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19 November 2004 Real-time image processing for rapid contaminant detection on broiler carcasses
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Recently, the imaging research group at Russell Research Center, ARS in Athens, Georgia has developed a real-time multispectral imaging system for fecal and ingesta contaminant detection on broiler carcasses. The prototype system includes a common aperture camera with three optical trim filters (515.4, 566.4 and 631-nm wavelength), which were selected by visible/NIR spectroscopy and validated by a hyperspectral imaging system. The preliminary results showed that the multispectral imaging technique can be used effectively for detecting feces (from duodenum, ceca, and colon) and ingesta on the surface of poultry carcasses with a processing speed of 140 birds per minute. The accuracy for the detection of fecal and ingesta contaminates was 96%. However, the system contains many false positives including scabs, feathers, and boundaries. This paper demonstrates calibration of common aperture multispectral imaging hardware and real-time multispectral image processing software. The software design, especially the Unified Modeling Language (UML) design approach was used to develop real-time image processing software for on-line application. The UML models including class, object, activity, sequence, and collaboration diagram were discussed. Both hardware and software for a real-time fecal and ingesta contaminant detection were tested at the pilot-scale poultry processing line.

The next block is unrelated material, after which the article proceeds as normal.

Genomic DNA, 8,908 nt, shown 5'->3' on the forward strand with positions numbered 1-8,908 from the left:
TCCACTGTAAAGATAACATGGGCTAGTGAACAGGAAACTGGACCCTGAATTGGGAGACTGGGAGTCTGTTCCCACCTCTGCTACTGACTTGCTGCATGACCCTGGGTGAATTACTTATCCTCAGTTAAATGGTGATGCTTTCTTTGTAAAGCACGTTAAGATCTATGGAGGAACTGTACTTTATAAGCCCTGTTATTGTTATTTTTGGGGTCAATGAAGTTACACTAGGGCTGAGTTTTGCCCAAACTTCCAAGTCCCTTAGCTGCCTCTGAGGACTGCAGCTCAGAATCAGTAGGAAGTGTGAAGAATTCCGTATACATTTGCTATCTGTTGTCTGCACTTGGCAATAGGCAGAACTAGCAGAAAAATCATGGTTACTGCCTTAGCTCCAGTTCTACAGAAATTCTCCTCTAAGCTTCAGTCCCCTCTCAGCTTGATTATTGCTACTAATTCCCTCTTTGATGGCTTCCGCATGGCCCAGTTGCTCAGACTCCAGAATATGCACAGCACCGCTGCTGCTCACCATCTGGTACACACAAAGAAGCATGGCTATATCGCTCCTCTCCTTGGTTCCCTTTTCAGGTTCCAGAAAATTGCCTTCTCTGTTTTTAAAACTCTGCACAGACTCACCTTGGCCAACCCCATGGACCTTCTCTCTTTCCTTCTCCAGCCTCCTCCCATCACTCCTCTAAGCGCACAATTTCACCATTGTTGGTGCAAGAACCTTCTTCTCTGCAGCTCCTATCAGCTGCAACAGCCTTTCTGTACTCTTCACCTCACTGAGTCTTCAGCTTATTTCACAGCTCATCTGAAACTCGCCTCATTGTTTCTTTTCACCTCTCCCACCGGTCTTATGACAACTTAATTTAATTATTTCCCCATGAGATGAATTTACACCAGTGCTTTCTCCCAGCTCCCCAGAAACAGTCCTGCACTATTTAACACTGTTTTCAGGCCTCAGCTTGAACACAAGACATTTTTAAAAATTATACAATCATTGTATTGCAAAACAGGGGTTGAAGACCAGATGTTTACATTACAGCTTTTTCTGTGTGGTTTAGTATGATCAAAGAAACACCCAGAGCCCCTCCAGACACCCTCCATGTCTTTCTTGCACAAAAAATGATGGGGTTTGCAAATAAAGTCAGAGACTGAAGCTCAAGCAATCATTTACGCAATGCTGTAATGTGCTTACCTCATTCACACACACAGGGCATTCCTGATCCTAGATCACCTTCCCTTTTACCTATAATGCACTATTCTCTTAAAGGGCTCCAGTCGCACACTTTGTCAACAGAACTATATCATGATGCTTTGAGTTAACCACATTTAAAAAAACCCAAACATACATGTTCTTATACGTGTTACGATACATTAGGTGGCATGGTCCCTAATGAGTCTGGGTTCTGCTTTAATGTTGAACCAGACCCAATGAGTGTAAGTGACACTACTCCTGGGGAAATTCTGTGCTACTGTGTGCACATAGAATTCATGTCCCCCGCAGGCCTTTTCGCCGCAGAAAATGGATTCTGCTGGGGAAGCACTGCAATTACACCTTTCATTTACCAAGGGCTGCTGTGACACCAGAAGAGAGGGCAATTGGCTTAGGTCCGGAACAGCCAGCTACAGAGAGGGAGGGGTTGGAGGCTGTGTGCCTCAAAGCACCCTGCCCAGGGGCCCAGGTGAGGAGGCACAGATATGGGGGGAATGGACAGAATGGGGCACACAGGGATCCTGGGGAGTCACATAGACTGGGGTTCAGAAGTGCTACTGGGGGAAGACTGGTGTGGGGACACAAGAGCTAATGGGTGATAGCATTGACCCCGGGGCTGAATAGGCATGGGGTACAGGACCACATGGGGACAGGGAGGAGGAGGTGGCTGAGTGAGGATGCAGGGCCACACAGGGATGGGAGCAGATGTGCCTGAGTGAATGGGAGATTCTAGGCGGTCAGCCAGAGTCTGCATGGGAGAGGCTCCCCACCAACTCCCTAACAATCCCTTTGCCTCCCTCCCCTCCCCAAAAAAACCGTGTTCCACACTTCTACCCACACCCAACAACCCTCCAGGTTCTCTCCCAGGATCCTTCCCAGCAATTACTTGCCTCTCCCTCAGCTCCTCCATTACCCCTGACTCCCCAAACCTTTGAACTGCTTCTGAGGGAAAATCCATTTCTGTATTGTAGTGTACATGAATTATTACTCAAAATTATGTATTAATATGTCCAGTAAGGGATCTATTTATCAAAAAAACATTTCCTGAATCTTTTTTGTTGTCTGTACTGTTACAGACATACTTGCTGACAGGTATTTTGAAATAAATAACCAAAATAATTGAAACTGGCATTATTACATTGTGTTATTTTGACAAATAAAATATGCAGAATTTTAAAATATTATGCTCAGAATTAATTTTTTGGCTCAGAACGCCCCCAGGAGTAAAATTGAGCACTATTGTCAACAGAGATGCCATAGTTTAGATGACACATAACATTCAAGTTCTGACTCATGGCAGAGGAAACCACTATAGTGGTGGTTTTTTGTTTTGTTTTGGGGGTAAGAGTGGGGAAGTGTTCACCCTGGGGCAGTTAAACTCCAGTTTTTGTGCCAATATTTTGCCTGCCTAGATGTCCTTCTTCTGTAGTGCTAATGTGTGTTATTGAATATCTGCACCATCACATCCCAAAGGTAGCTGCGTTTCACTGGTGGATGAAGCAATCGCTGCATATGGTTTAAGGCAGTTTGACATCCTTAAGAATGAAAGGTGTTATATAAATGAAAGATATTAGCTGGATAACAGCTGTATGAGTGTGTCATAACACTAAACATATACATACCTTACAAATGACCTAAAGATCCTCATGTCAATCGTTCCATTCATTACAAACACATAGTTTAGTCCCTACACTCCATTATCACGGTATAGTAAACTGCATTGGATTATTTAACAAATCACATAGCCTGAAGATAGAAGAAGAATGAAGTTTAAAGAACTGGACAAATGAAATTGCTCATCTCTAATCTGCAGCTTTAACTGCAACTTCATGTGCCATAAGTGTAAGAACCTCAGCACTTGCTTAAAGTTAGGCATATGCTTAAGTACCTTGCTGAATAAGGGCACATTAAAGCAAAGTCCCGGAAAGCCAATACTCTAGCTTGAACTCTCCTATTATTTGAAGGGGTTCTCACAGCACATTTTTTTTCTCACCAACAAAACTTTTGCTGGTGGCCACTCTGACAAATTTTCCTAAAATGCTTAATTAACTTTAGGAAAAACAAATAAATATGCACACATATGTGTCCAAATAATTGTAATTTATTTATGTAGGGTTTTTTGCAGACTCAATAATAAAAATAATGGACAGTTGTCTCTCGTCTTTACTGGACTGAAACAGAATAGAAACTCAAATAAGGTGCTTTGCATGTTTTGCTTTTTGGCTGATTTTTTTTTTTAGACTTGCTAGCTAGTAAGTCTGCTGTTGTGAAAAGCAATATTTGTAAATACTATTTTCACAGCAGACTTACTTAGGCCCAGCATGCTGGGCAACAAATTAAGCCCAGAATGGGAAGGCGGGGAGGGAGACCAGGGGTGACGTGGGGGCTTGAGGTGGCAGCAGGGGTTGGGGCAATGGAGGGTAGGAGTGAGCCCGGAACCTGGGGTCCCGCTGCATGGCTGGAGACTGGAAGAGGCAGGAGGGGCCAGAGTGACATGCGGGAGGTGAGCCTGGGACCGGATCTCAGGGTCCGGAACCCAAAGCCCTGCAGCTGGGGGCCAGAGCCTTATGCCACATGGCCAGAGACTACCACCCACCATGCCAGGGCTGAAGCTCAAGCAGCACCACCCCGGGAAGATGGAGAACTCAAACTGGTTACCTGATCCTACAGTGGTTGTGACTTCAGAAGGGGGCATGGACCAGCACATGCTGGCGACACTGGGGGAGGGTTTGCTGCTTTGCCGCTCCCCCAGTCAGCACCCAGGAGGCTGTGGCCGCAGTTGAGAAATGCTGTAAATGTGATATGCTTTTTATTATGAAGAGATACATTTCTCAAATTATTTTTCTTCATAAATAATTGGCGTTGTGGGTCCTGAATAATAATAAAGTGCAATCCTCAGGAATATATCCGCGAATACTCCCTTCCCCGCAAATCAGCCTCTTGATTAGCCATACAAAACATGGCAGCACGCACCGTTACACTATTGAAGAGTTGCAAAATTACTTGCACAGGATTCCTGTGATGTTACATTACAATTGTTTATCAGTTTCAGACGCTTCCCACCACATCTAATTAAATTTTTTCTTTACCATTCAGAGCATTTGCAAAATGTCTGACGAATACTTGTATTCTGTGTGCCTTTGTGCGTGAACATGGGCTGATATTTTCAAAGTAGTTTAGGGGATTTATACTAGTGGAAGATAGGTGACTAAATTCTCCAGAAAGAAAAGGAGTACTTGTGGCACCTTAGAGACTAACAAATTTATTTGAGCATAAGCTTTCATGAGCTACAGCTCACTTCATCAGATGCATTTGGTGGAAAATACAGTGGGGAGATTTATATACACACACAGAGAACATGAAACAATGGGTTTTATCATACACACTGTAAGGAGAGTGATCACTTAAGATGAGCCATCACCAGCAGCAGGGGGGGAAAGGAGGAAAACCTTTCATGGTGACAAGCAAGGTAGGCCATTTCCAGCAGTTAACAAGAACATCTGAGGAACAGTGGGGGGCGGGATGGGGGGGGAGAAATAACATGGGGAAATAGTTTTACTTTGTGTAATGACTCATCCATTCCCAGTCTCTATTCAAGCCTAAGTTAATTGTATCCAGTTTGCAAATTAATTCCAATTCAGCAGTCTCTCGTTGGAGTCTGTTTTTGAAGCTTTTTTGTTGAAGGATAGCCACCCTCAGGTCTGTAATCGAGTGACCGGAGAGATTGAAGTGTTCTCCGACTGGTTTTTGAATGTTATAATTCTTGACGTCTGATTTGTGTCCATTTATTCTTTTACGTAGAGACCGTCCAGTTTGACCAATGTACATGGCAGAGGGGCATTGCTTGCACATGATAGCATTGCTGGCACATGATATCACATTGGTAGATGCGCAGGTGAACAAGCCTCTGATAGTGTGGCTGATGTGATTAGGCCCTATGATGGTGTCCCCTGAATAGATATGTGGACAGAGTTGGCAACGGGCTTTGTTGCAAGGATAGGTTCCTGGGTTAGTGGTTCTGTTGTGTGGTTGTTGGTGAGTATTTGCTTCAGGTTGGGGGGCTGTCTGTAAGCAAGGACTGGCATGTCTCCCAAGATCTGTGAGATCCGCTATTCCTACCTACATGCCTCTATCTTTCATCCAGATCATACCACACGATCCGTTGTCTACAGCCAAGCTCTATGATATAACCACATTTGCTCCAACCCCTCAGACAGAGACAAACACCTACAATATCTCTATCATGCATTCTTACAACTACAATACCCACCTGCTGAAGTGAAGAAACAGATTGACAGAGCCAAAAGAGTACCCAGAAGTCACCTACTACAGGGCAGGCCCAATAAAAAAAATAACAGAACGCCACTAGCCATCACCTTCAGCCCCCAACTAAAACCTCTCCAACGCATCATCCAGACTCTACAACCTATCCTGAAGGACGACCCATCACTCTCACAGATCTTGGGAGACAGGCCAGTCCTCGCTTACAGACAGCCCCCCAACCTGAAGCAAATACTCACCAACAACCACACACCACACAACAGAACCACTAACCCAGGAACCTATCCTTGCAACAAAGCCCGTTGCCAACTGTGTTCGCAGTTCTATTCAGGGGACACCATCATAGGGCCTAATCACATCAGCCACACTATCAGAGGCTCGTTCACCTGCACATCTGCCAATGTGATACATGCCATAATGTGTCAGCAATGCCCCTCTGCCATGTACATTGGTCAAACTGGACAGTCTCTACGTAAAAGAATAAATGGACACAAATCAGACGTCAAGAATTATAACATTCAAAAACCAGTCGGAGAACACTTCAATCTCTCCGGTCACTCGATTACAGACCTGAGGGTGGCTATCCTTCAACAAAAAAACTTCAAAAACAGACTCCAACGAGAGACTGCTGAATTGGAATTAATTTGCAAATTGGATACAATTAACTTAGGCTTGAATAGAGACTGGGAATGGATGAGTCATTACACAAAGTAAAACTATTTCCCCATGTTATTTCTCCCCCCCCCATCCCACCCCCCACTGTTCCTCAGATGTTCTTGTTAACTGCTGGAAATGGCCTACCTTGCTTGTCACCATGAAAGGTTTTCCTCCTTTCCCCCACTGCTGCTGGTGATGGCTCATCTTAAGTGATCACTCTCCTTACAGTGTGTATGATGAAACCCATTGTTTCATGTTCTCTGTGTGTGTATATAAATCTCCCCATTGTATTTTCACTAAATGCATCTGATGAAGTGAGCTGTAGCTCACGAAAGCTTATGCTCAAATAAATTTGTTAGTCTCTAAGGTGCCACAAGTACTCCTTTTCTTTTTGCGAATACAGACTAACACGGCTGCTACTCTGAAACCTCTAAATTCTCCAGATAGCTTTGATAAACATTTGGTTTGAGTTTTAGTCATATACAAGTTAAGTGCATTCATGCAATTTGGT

© (2004) COPYRIGHT Society of Photo-Optical Instrumentation Engineers (SPIE). Downloading of the abstract is permitted for personal use only.
Bosoon Park, Kurt C. Lawrence, William R. Windham, and M. Preston Snead "Real-time image processing for rapid contaminant detection on broiler carcasses", Proc. SPIE 5587, Nondestructive Sensing for Food Safety, Quality, and Natural Resources, (19 November 2004);

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